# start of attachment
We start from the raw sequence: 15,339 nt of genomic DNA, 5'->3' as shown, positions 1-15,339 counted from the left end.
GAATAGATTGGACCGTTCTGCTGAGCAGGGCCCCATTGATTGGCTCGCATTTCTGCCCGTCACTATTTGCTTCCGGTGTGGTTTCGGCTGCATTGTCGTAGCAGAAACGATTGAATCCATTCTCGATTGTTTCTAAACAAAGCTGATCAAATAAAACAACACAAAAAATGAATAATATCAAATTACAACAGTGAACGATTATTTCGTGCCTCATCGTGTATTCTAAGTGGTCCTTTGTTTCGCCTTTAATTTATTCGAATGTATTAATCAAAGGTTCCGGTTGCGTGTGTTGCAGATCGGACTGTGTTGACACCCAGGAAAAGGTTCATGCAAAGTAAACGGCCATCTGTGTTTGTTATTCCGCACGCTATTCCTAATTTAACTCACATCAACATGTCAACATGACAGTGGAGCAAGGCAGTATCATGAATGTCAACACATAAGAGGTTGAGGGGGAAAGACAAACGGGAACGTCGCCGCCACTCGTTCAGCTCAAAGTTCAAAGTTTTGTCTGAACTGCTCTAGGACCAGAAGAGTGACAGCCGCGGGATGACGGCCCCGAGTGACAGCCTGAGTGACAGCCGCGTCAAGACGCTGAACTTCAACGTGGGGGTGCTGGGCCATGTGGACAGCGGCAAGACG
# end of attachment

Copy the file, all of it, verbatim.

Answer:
We start from the raw sequence: 15,339 nt of genomic DNA, 5'->3' as shown, positions 1-15,339 counted from the left end.
GAATAGATTGGACCGTTCTGCTGAGCAGGGCCCCATTGATTGGCTCGCATTTCTGCCCGTCACTATTTGCTTCCGGTGTGGTTTCGGCTGCATTGTCGTAGCAGAAACGATTGAATCCATTCTCGATTGTTTCTAAACAAAGCTGATCAAATAAAACAACACAAAAAATGAATAATATCAAATTACAACAGTGAACGATTATTTCGTGCCTCATCGTGTATTCTAAGTGGTCCTTTGTTTCGCCTTTAATTTATTCGAATGTATTAATCAAAGGTTCCGGTTGCGTGTGTTGCAGATCGGACTGTGTTGACACCCAGGAAAAGGTTCATGCAAAGTAAACGGCCATCTGTGTTTGTTATTCCGCACGCTATTCCTAATTTAACTCACATCAACATGTCAACATGACAGTGGAGCAAGGCAGTATCATGAATGTCAACACATAAGAGGTTGAGGGGGAAAGACAAACGGGAACGTCGCCGCCACTCGTTCAGCTCAAAGTTCAAAGTTTTGTCTGAACTGCTCTAGGACCAGAAGAGTGACAGCCGCGGGATGACGGCCCCGAGTGACAGCCTGAGTGACAGCCGCGTCAAGACGCTGAACTTCAACGTGGGGGTGCTGGGCCATGTGGACAGCGGCAAGACG